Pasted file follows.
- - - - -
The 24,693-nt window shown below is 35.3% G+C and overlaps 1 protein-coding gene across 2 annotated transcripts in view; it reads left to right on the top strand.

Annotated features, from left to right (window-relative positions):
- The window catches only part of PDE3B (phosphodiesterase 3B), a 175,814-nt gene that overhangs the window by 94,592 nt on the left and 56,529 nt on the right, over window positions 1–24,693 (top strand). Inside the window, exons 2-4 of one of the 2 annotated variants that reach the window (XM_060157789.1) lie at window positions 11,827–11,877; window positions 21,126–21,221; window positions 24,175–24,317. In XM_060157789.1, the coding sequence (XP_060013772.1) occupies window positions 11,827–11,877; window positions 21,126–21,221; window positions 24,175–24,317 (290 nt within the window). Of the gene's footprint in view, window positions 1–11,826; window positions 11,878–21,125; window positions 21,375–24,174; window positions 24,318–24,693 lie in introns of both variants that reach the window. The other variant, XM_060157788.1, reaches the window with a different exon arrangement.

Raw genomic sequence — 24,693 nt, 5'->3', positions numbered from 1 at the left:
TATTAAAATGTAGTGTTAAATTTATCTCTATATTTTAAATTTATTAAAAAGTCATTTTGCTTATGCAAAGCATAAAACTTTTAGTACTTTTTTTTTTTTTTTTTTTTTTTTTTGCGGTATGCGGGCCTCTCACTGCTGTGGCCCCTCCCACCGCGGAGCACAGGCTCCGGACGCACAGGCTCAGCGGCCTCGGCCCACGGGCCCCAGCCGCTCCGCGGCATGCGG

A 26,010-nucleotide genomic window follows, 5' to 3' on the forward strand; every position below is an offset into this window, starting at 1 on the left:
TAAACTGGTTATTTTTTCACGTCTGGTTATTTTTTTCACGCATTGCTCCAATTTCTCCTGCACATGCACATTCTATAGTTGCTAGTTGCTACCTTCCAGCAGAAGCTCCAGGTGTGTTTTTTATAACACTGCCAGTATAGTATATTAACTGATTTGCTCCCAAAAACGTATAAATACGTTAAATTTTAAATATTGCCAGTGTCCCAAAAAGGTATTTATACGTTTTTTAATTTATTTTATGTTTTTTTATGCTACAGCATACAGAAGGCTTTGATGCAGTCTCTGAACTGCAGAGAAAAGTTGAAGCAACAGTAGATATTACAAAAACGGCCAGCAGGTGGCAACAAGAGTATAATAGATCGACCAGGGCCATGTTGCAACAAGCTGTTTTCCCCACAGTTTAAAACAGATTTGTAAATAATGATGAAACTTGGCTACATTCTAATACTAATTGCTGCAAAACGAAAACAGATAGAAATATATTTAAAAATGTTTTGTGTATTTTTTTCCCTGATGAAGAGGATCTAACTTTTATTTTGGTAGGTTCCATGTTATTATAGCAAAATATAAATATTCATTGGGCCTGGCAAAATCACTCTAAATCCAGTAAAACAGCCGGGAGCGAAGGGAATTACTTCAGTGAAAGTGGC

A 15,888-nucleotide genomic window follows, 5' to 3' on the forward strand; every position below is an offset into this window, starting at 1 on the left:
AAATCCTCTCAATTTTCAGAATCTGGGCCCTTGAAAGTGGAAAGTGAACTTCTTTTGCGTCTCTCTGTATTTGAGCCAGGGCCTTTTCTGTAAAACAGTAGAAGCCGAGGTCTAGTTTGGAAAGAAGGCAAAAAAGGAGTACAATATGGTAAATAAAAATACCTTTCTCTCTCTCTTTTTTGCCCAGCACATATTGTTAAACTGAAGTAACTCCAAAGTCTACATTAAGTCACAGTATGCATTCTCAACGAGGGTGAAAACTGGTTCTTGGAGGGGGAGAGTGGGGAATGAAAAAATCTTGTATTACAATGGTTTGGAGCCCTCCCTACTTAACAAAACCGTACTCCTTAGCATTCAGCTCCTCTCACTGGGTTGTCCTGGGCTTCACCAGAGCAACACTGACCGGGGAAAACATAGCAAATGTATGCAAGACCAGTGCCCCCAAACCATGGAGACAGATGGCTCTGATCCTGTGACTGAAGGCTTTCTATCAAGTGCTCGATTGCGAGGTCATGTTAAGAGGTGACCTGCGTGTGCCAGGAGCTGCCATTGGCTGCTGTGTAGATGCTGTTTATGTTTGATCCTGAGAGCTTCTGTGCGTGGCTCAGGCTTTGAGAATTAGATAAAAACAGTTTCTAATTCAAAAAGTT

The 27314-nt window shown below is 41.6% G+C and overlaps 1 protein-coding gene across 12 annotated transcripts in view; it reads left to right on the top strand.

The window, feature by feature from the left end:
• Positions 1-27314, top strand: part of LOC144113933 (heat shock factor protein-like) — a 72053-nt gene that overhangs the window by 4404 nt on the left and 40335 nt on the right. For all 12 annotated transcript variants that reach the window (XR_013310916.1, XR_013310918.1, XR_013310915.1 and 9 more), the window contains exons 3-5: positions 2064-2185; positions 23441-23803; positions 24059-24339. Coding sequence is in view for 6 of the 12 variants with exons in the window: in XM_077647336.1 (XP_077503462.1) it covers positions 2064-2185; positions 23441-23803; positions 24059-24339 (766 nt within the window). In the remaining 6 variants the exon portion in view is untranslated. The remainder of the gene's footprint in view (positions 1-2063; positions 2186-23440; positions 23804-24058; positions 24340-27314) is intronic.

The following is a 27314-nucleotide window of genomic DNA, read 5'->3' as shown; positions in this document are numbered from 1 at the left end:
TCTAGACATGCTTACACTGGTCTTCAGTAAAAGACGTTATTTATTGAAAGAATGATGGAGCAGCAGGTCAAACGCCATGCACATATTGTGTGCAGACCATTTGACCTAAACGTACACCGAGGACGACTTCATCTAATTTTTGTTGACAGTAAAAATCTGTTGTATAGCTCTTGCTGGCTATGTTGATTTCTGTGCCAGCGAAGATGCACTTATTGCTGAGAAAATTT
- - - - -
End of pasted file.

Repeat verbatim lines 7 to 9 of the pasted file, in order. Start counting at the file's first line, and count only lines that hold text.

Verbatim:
TAAACTGGTTATTTTTTCACGTCTGGTTATTTTTTTCACGCATTGCTCCAATTTCTCCTGCACATGCACATTCTATAGTTGCTAGTTGCTACCTTCCAGCAGAAGCTCCAGGTGTGTTTTTTATAACACTGCCAGTATAGTATATTAACTGATTTGCTCCCAAAAACGTATAAATACGTTAAATTTTAAATATTGCCAGTGTCCCAAAAAGGTATTTATACGTTTTTTAATTTATTTTATGTTTTTTTATGCTACAGCATACAGAAGGCTTTGATGCAGTCTCTGAACTGCAGAGAAAAGTTGAAGCAACAGTAGATATTACAAAAACGGCCAGCAGGTGGCAACAAGAGTATAATAGATCGACCAGGGCCATGTTGCAACAAGCTGTTTTCCCCACAGTTTAAAACAGATTTGTAAATAATGATGAAACTTGGCTACATTCTAATACTAATTGCTGCAAAACGAAAACAGATAGAAATATATTTAAAAATGTTTTGTGTATTTTTTTCCCTGATGAAGAGGATCTAACTTTTATTTTGGTAGGTTCCATGTTATTATAGCAAAATATAAATATTCATTGGGCCTGGCAAAATCACTCTAAATCCAGTAAAACAGCCGGGAGCGAAGGGAATTACTTCAGTGAAAGTGGC

A 15,888-nucleotide genomic window follows, 5' to 3' on the forward strand; every position below is an offset into this window, starting at 1 on the left:
AAATCCTCTCAATTTTCAGAATCTGGGCCCTTGAAAGTGGAAAGTGAACTTCTTTTGCGTCTCTCTGTATTTGAGCCAGGGCCTTTTCTGTAAAACAGTAGAAGCCGAGGTCTAGTTTGGAAAGAAGGCAAAAAAGGAGTACAATATGGTAAATAAAAATACCTTTCTCTCTCTCTTTTTTGCCCAGCACATATTGTTAAACTGAAGTAACTCCAAAGTCTACATTAAGTCACAGTATGCATTCTCAACGAGGGTGAAAACTGGTTCTTGGAGGGGGAGAGTGGGGAATGAAAAAATCTTGTATTACAATGGTTTGGAGCCCTCCCTACTTAACAAAACCGTACTCCTTAGCATTCAGCTCCTCTCACTGGGTTGTCCTGGGCTTCACCAGAGCAACACTGACCGGGGAAAACATAGCAAATGTATGCAAGACCAGTGCCCCCAAACCATGGAGACAGATGGCTCTGATCCTGTGACTGAAGGCTTTCTATCAAGTGCTCGATTGCGAGGTCATGTTAAGAGGTGACCTGCGTGTGCCAGGAGCTGCCATTGGCTGCTGTGTAGATGCTGTTTATGTTTGATCCTGAGAGCTTCTGTGCGTGGCTCAGGCTTTGAGAATTAGATAAAAACAGTTTCTAATTCAAAAAGTT